Accusations of ball-tampering are not confined to cricket, and the Baltimore Orioles skipper, Phil Regan, had a complaint to make about Ricky Bones.
The Milwaukee Brewers pitcher brilliantly shut out the Orioles, with no hits over seven and a third innings, while Kevin Seitzer and John Jaha each hit two-run home runs in a 7-0 Brewers win in the Orioles' opening home game on Monday night.
"He was changing speeds really good but at least seven balls were scuffed," Regan said. "All the balls were scuffed in the same place."
"I wasn't doing anything wrong," Bones retorted. "I'm a sinker pitcher - sinker, slider, curve. I didn't scuff the ball."
The Milwaukee manager, Phil Garner, backed him up. "Bones did a masterful job," he said. "He threw the ball where he wanted."
Graeme Lloyd pitched the rest of the game without allowing a hit to give the Brewers a fifth win in their first six games and make Baltimore's record two wins and four defeats.
Baltimore's Mike Mussina lasted only four innings and surrendered five runs and nine hits, also allowing the home runs by Seitzer and Jaha.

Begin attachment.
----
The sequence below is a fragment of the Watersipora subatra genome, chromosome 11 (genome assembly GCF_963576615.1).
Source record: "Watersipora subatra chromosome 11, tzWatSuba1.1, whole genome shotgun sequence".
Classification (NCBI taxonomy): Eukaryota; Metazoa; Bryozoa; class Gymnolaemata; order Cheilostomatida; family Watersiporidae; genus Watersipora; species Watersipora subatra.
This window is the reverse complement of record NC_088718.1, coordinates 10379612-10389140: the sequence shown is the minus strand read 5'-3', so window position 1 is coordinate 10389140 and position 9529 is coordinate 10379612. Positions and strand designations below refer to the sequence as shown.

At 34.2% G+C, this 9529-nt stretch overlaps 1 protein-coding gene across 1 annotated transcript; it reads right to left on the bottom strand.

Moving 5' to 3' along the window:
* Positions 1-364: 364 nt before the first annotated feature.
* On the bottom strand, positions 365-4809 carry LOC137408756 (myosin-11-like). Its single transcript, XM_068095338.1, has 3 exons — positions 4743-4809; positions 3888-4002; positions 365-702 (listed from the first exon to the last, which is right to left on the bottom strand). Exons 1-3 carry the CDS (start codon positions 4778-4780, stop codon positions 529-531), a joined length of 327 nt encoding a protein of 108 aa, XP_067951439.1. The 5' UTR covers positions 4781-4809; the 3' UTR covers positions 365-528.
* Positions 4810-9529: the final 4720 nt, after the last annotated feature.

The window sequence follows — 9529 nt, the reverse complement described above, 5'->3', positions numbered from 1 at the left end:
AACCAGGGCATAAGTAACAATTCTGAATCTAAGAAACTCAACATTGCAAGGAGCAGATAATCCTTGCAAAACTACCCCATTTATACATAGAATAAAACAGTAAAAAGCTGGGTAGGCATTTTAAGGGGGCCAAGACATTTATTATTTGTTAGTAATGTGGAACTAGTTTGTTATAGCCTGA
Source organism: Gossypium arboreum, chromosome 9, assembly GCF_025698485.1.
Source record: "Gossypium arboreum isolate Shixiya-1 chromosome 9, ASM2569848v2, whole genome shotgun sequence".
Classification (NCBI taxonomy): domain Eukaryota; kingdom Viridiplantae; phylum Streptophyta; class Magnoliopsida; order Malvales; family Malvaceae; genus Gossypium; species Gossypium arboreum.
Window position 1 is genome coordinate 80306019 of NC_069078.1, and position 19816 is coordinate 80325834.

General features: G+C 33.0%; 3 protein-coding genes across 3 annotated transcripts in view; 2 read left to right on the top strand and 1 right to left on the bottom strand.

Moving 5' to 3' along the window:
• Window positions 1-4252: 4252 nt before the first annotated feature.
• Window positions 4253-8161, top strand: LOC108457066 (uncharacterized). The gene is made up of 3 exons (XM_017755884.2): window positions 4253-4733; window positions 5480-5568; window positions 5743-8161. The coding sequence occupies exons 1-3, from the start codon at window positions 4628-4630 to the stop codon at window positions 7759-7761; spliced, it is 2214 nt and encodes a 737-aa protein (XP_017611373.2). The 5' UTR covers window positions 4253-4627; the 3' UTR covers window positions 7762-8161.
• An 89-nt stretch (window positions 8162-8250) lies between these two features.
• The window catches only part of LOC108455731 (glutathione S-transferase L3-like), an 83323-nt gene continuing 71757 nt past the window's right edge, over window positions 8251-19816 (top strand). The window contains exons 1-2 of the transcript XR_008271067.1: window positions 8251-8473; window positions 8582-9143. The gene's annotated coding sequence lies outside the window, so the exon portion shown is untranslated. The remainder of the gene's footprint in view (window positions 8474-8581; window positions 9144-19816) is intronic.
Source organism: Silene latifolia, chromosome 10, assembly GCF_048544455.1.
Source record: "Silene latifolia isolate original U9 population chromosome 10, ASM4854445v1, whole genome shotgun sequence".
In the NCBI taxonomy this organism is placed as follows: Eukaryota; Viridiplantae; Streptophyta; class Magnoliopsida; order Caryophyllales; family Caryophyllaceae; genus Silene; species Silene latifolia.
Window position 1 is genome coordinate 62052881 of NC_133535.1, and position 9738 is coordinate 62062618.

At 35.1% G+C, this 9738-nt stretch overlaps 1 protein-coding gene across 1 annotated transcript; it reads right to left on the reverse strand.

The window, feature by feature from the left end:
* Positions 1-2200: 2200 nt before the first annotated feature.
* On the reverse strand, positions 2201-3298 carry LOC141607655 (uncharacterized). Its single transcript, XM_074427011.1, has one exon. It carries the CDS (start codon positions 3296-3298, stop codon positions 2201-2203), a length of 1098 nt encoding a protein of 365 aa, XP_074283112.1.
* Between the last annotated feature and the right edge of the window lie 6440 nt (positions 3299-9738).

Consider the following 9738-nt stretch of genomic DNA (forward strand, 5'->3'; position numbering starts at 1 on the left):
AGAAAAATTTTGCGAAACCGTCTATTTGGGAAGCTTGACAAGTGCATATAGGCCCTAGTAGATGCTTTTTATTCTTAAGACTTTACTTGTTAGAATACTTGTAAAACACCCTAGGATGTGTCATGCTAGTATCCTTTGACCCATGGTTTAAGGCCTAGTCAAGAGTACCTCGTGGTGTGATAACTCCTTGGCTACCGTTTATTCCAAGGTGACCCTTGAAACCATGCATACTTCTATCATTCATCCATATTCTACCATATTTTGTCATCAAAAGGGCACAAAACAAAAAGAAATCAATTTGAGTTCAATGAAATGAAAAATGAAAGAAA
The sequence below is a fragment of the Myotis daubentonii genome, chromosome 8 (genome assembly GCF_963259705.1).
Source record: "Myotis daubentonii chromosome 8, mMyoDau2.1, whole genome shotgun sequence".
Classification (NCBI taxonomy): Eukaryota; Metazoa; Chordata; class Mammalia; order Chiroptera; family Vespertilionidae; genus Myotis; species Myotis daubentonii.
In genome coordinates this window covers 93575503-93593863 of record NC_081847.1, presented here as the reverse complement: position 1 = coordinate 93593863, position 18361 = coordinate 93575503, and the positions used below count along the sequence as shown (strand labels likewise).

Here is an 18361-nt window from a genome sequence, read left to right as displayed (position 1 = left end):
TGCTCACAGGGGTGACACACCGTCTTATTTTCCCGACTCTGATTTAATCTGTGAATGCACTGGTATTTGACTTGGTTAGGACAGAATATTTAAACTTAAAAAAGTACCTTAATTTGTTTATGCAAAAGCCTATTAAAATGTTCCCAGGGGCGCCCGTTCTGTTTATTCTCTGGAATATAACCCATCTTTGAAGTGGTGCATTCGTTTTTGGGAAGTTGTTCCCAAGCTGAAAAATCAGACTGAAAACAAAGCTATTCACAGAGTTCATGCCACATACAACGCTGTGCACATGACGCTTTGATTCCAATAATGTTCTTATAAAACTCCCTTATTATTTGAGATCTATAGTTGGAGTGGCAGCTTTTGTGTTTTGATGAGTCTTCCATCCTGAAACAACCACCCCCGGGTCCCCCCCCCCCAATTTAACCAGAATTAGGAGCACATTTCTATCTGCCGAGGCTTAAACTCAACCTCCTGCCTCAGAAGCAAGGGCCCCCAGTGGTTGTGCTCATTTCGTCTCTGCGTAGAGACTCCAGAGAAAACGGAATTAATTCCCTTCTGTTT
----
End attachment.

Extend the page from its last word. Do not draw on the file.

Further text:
The fall-out from the strike continues to affect baseball attendances, and there was a muted air to proceedings as the San Francisco Giants continued their rivalry with the LA Dodgers.
Terry Mulholland pitched seven scoreless innings and Glenallen Hill hit a two-run homer to lead the Giants to their third shut-out of the season in a 7-0 win over the Dodgers. But the game was played before 10,828, the lowest turn-out at San Francisco's Candlestick Park since 10 September last year. It was the smallest crowd to witness a Dodgers-Giants game in San Francisco since September 1985.
"It was strange seeing such a small crowd for a Dodger game in Candlestick," the Dodgers manager, Tommy Lasorda, said. "I could hardly believe it. I hardly got booed."Reuse content